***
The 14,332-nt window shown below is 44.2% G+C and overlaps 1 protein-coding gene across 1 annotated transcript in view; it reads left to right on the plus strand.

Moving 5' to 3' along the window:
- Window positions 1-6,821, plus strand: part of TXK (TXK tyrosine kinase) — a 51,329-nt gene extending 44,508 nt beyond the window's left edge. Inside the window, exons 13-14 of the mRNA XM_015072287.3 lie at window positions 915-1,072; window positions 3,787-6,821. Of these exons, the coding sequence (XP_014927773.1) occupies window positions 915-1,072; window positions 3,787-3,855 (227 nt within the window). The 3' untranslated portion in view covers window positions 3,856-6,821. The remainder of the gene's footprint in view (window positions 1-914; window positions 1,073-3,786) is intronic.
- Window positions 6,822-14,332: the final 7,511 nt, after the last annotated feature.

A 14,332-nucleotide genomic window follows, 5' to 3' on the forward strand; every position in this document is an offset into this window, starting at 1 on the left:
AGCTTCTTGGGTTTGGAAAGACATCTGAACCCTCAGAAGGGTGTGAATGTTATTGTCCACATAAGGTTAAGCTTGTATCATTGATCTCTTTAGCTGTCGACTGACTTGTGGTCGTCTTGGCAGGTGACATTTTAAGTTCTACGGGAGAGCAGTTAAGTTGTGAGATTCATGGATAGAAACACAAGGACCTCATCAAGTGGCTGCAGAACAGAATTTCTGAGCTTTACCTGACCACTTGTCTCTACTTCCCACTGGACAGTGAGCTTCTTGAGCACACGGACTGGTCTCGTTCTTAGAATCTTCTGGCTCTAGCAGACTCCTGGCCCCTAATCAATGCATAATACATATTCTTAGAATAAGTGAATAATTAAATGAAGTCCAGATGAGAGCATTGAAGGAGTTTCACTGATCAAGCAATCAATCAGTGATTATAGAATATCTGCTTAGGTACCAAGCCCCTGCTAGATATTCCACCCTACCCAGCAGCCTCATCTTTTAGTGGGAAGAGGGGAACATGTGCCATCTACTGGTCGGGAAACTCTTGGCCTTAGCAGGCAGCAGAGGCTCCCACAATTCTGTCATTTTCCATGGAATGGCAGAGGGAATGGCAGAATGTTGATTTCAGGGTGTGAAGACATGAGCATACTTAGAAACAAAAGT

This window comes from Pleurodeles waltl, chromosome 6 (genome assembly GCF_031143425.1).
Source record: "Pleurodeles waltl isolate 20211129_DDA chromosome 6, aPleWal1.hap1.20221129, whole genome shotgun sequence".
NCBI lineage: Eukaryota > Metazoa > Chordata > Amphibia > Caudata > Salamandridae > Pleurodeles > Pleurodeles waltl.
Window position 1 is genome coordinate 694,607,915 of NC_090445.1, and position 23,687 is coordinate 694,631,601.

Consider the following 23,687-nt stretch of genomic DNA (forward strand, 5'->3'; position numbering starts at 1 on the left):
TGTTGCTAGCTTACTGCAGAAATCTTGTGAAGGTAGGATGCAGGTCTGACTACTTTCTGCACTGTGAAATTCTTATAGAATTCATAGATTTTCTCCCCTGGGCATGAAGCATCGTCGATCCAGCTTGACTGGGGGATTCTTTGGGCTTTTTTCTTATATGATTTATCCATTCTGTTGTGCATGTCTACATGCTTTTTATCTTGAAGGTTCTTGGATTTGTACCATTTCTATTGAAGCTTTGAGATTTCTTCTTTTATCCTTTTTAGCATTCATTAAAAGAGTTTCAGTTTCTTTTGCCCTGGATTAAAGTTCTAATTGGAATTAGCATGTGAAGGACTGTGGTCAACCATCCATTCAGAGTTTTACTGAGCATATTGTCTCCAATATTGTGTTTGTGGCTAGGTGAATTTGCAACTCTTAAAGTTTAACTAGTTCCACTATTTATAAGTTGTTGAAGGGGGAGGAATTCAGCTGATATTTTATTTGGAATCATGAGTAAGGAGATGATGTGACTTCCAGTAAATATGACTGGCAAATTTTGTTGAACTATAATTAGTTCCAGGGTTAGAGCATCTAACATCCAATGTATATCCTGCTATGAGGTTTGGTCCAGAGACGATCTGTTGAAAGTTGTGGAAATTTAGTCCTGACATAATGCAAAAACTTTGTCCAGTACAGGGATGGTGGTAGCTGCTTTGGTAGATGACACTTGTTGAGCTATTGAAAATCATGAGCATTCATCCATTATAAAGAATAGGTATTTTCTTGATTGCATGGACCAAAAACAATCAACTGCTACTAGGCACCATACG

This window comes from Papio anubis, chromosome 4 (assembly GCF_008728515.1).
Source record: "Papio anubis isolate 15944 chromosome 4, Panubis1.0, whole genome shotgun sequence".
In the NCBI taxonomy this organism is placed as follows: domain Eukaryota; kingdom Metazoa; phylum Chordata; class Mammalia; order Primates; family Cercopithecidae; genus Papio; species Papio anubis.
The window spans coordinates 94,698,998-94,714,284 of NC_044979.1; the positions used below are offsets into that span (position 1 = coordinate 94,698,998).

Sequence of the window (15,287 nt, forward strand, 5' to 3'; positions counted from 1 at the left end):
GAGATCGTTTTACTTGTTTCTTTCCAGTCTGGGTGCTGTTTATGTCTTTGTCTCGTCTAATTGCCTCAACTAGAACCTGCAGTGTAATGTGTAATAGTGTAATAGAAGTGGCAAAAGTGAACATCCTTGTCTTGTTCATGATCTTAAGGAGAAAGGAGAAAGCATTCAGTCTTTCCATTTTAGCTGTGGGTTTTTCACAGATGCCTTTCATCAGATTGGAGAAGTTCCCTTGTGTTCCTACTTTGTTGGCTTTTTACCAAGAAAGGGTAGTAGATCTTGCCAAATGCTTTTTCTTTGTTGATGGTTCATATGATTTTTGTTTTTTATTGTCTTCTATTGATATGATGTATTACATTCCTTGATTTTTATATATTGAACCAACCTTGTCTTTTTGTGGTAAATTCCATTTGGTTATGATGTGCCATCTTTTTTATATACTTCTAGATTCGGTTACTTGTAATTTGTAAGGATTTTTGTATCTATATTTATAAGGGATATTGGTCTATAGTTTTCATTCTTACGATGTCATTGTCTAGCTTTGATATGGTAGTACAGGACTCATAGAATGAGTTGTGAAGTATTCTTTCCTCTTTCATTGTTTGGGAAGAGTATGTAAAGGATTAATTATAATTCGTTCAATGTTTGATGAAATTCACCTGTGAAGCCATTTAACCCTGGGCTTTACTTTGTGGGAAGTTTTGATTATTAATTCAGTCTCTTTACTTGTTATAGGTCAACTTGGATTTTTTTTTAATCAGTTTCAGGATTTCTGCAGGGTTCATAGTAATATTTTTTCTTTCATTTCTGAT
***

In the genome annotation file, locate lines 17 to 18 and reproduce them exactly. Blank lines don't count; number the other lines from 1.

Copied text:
Sequence of the window (15,287 nt, forward strand, 5' to 3'; positions counted from 1 at the left end):
GAGATCGTTTTACTTGTTTCTTTCCAGTCTGGGTGCTGTTTATGTCTTTGTCTCGTCTAATTGCCTCAACTAGAACCTGCAGTGTAATGTGTAATAGTGTAATAGAAGTGGCAAAAGTGAACATCCTTGTCTTGTTCATGATCTTAAGGAGAAAGGAGAAAGCATTCAGTCTTTCCATTTTAGCTGTGGGTTTTTCACAGATGCCTTTCATCAGATTGGAGAAGTTCCCTTGTGTTCCTACTTTGTTGGCTTTTTACCAAGAAAGGGTAGTAGATCTTGCCAAATGCTTTTTCTTTGTTGATGGTTCATATGATTTTTGTTTTTTATTGTCTTCTATTGATATGATGTATTACATTCCTTGATTTTTATATATTGAACCAACCTTGTCTTTTTGTGGTAAATTCCATTTGGTTATGATGTGCCATCTTTTTTATATACTTCTAGATTCGGTTACTTGTAATTTGTAAGGATTTTTGTATCTATATTTATAAGGGATATTGGTCTATAGTTTTCATTCTTACGATGTCATTGTCTAGCTTTGATATGGTAGTACAGGACTCATAGAATGAGTTGTGAAGTATTCTTTCCTCTTTCATTGTTTGGGAAGAGTATGTAAAGGATTAATTATAATTCGTTCAATGTTTGATGAAATTCACCTGTGAAGCCATTTAACCCTGGGCTTTACTTTGTGGGAAGTTTTGATTATTAATTCAGTCTCTTTACTTGTTATAGGTCAACTTGGATTTTTTTTTAATCAGTTTCAGGATTTCTGCAGGGTTCATAGTAATATTTTTTCTTTCATTTCTGAT